Every business – no matter how big or small – have projects taking place across it. And the ability to achieve successful projects directly relates to its success and bottom line!
So what exactly is a project? To put it simply, a project is any activity or initiative that takes place in your business to achieve a specific goal. ‘Well – then every activity across my business should be a project’ I hear you say.
Yes exactly, that’s the point. Any activity or initiative that we do in our business must have an objective that correlates to moving our business forward and a clear plan of action in order to deliver precisely that. In reality, though, this is rarely the case.
The only types of projects that attempt at putting plans in place tend to be strategic ones that have senior management sign-off and typically a P+L number against them. But all too often they are passed to a Project Management Office (either internal or even external), where the business can lose visibility of what is going on and the PMO struggles to get effective stakeholder engagement.
What’s even more worrying is that traditional PM methodology dictates we should take projects, break them down into little tasks and then assign those to the relevant people. And the theory behind this is that when everyone hopefully completes their set tasks it demonstrates that progress is being made, the main project should automatically be completed and a ‘job well done all around.
And too many project and task management tools enforce this behavior and mindset – ‘just take projects and organise them into simple tasks to be done.
Now most of us know it never works that way. Completing tasks doesn’t mean that you are driving business change and delivering something that matters. What drives business change is informed and effective decision-making based on the projects we have going on.
Projects – or more important activities that move our business forward – have three main components: work, people, and communication. It is so important to be able to clearly answer:
1. What is the work that needs to be completed, by when and why?
2. Who are the people that are going to do that work?
3. And how is everyone going to communicate across the business what progress is being made and what is going on?
As I mentioned at the beginning, any project or work must clearly identify what is the business goal that we are trying to achieve. If it is not related to a measurable goal, you then have to take a moment and ask why is it even being done? The role of business leaders is to ensure that their teams have a clear goal to deliver. And these need clear timelines of delivery – not necessarily to enforce a hard stop – but to more show that progress is being made and goals are being achieved.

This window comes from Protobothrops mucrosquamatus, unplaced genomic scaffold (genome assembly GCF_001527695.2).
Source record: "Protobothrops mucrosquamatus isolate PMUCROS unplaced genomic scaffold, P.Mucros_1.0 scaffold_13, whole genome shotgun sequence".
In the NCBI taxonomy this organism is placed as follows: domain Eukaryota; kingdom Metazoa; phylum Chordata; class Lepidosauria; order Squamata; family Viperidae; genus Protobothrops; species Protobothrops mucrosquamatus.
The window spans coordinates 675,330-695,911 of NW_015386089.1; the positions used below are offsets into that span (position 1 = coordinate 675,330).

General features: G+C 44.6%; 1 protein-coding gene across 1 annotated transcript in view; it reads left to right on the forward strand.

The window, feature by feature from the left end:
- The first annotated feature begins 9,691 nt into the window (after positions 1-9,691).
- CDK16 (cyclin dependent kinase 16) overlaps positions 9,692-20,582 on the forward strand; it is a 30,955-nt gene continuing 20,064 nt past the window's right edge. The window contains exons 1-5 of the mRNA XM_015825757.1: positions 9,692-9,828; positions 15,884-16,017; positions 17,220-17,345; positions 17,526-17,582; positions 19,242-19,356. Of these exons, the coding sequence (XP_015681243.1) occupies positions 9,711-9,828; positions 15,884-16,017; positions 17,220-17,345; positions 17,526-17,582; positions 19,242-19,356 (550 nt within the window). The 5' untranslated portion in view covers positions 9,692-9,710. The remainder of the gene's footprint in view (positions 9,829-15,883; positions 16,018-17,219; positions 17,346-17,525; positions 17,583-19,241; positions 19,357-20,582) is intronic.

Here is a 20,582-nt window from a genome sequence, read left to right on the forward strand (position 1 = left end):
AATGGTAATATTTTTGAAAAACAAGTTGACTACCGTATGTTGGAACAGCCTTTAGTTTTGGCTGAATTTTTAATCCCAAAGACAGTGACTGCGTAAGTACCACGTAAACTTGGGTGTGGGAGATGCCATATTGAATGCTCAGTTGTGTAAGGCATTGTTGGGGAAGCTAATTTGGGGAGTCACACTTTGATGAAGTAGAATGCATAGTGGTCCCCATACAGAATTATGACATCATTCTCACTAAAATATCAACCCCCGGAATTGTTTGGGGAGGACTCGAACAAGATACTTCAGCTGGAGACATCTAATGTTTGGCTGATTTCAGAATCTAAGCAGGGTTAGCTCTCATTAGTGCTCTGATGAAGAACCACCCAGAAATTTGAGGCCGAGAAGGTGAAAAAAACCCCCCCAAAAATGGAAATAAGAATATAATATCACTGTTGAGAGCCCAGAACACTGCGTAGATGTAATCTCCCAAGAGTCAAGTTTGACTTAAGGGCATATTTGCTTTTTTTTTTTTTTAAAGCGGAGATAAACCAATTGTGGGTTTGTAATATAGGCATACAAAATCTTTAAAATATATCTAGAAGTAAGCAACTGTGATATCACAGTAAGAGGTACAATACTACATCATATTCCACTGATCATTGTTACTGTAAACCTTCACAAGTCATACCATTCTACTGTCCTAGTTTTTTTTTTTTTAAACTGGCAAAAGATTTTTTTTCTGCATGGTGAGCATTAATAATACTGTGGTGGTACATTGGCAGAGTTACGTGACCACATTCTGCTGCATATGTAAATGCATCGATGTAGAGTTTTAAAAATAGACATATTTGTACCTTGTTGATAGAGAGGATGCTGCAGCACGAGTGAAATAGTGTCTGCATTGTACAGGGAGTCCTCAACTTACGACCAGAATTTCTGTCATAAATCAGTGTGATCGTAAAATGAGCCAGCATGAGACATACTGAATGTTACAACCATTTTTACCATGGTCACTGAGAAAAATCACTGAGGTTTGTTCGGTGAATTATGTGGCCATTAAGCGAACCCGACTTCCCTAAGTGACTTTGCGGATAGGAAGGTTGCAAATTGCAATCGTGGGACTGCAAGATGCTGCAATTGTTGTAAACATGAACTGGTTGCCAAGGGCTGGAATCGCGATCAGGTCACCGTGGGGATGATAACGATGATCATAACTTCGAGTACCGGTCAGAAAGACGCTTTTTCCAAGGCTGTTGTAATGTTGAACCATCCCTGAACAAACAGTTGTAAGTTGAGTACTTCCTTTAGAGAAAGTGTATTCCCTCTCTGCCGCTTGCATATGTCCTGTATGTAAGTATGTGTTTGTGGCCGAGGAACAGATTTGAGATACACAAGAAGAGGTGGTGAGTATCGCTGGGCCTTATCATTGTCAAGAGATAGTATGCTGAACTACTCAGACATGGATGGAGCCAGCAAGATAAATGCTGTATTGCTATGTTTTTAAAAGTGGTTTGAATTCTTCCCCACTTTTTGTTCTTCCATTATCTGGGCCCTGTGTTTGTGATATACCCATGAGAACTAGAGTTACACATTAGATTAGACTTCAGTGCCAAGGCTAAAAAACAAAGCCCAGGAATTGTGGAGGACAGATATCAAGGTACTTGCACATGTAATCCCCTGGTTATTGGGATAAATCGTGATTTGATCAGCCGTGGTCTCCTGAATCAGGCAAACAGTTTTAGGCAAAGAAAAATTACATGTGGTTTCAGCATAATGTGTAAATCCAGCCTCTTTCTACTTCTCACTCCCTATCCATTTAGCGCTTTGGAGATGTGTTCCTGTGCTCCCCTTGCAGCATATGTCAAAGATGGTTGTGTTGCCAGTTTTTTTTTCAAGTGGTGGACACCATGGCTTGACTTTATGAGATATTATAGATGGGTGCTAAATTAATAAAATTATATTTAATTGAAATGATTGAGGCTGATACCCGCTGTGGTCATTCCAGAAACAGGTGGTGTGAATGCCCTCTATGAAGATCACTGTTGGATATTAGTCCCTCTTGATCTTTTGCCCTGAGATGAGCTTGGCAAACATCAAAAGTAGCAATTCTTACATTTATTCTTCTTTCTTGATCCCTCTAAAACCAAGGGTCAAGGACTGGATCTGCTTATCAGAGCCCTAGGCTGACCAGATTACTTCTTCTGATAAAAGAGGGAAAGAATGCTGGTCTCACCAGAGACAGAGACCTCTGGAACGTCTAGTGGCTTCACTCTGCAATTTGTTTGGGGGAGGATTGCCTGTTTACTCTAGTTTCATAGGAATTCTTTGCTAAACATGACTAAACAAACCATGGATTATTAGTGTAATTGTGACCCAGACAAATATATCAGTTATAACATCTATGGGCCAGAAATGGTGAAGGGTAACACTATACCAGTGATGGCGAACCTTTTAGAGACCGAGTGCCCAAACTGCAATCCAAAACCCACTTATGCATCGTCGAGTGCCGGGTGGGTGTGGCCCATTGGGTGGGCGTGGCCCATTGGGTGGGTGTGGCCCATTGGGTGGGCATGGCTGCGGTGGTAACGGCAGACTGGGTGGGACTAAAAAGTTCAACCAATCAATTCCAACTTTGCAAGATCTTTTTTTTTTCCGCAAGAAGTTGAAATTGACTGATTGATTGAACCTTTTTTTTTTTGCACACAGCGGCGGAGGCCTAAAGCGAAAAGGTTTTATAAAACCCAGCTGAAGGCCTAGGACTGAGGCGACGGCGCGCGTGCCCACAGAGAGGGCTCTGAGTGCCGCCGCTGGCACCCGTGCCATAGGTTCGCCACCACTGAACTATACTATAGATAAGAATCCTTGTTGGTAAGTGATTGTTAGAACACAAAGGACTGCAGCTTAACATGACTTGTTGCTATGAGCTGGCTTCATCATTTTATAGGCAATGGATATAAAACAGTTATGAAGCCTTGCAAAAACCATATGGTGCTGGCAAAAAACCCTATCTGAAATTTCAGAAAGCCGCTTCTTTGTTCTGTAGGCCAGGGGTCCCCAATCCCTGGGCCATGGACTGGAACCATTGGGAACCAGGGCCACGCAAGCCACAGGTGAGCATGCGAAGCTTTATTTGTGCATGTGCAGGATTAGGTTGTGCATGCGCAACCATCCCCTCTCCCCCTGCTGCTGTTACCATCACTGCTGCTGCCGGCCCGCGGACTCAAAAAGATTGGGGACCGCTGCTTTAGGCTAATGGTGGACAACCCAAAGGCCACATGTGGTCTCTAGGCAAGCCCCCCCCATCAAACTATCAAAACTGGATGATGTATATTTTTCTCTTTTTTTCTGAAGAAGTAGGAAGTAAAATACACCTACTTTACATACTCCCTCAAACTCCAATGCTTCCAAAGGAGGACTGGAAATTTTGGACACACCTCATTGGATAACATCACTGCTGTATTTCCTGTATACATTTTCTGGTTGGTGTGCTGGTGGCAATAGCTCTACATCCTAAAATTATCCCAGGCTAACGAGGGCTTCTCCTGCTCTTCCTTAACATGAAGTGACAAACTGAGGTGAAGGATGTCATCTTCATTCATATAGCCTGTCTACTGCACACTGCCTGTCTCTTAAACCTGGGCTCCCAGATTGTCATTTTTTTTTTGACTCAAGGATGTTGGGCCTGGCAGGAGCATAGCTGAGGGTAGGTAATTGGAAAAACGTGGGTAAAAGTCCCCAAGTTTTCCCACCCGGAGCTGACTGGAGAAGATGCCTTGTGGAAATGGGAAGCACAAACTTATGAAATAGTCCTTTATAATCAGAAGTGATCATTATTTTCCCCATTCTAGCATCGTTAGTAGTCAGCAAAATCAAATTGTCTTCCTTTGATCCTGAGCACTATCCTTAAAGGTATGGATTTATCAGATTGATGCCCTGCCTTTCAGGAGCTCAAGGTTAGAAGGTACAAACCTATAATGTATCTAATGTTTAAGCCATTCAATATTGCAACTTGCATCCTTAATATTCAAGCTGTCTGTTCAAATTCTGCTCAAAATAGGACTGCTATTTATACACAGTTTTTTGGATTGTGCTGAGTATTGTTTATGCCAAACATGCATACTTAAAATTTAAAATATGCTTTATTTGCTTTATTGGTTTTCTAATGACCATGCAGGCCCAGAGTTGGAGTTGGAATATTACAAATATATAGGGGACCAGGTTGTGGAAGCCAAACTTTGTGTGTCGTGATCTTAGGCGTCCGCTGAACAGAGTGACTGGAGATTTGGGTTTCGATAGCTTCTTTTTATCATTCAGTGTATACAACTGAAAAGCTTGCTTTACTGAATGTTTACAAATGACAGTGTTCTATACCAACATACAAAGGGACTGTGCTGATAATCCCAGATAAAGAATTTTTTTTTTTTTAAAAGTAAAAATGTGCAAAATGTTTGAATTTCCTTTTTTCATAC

In terms of the work to get done, projects and activities need planning! But the planning in itself must have agility (and I definitely AM NOT referring to Agile PM Methodology here). What I mean by that is our world is constantly changing, what was true 5 minutes ago doesn’t have to be true in 5 minutes. So, therefore, we need early indicators of threats to our goals and the agility to iterate our course of work and actions to effectively cater for change.
People are the backbone of any business. From the CEO and senior management team, who define strategic and tactful decisions, to functional heads and their teams, who implement and execute those strategies, every person plays a role in the success of their organisation.
So it is vital that on any project, every stakeholder clearly knows their role, responsibilities and deliverables and also the role of others. And while this may seem obvious, often it’s not the case. Additionally, you need to ensure that you don’t assign too much work to specific people. Even if one person’s skill set naturally lends them to taking up most of the work, you need to provide a structure that allows their colleagues to take and manage some of that workload.
I don’t think many of you would disagree with me if I said that communication was one of the most important elements in business – and specifically probably one of the greatest factors in why projects often fail or get significantly delayed.
It is vital that stakeholders can communicate across projects and the wider business on progress being made to achieve goals and potential risks and issues that arise. More importantly, in any project there are multiple channels of communications, so it is crucial that those channels can be linked directly to those activities of work and stakeholders that they concern. By the way, email is not an effective way of doing this.
OK – So what?
The so what is simple – business projects don’t only concern the program/project managers or the budget holder who signs them off – they concern the entire business. As I said right at the beginning, successful businesses complete successful projects – and every project should have a clear measurable business goal meaning that everyone should be aligned to achieve it.
And knowing what work needs to get done, who is going to do it and how everyone is going to collaborate with the agility to change our work (if needed) is of the utmost importance!
And this was the philosophy and design behind Wurqi’s collaborative work management platform. Wurqi integrates and centralises all work, people and communications into one single platform and then provides complete collaboration and visibility across the organisation.
It allows for businesses to rapidly and easily define key business goals and then build a pathway to achieving those, whilst providing total visibility on what needs to be done, by when and by who, and ultimately how much progress is actually being made, providing an intuitive platform to collaborate and communicate with anyone anywhere in your business.
Again, it isn’t about just organising projects into simple tasks – it’s about achieving your business goals to move your business forward.